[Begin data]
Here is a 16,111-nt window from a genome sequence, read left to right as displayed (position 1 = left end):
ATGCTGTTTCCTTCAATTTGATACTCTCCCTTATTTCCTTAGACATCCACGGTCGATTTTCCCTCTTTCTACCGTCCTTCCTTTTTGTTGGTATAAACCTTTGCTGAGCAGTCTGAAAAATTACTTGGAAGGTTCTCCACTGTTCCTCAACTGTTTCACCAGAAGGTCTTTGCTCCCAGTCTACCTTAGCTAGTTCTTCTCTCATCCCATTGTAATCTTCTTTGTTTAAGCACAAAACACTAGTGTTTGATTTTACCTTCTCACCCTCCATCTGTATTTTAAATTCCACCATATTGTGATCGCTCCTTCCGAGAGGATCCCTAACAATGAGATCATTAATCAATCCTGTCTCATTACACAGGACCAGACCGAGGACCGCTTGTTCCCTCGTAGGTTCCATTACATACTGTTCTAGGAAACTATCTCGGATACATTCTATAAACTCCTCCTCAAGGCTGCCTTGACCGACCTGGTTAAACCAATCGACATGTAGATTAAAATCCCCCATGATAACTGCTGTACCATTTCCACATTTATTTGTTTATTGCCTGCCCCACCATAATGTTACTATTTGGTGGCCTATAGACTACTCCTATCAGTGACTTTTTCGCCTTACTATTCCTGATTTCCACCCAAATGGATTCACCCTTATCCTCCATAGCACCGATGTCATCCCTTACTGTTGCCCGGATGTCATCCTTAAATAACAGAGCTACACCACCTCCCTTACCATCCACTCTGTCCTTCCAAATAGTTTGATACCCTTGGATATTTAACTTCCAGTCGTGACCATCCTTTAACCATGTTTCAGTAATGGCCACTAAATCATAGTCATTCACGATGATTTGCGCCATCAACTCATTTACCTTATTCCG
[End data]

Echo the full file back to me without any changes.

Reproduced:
Here is a 16,111-nt window from a genome sequence, read left to right as displayed (position 1 = left end):
ATGCTGTTTCCTTCAATTTGATACTCTCCCTTATTTCCTTAGACATCCACGGTCGATTTTCCCTCTTTCTACCGTCCTTCCTTTTTGTTGGTATAAACCTTTGCTGAGCAGTCTGAAAAATTACTTGGAAGGTTCTCCACTGTTCCTCAACTGTTTCACCAGAAGGTCTTTGCTCCCAGTCTACCTTAGCTAGTTCTTCTCTCATCCCATTGTAATCTTCTTTGTTTAAGCACAAAACACTAGTGTTTGATTTTACCTTCTCACCCTCCATCTGTATTTTAAATTCCACCATATTGTGATCGCTCCTTCCGAGAGGATCCCTAACAATGAGATCATTAATCAATCCTGTCTCATTACACAGGACCAGACCGAGGACCGCTTGTTCCCTCGTAGGTTCCATTACATACTGTTCTAGGAAACTATCTCGGATACATTCTATAAACTCCTCCTCAAGGCTGCCTTGACCGACCTGGTTAAACCAATCGACATGTAGATTAAAATCCCCCATGATAACTGCTGTACCATTTCCACATTTATTTGTTTATTGCCTGCCCCACCATAATGTTACTATTTGGTGGCCTATAGACTACTCCTATCAGTGACTTTTTCGCCTTACTATTCCTGATTTCCACCCAAATGGATTCACCCTTATCCTCCATAGCACCGATGTCATCCCTTACTGTTGCCCGGATGTCATCCTTAAATAACAGAGCTACACCACCTCCCTTACCATCCACTCTGTCCTTCCAAATAGTTTGATACCCTTGGATATTTAACTTCCAGTCGTGACCATCCTTTAACCATGTTTCAGTAATGGCCACTAAATCATAGTCATTCACGATGATTTGCGCCATCAACTCATTTACCTTATTCCG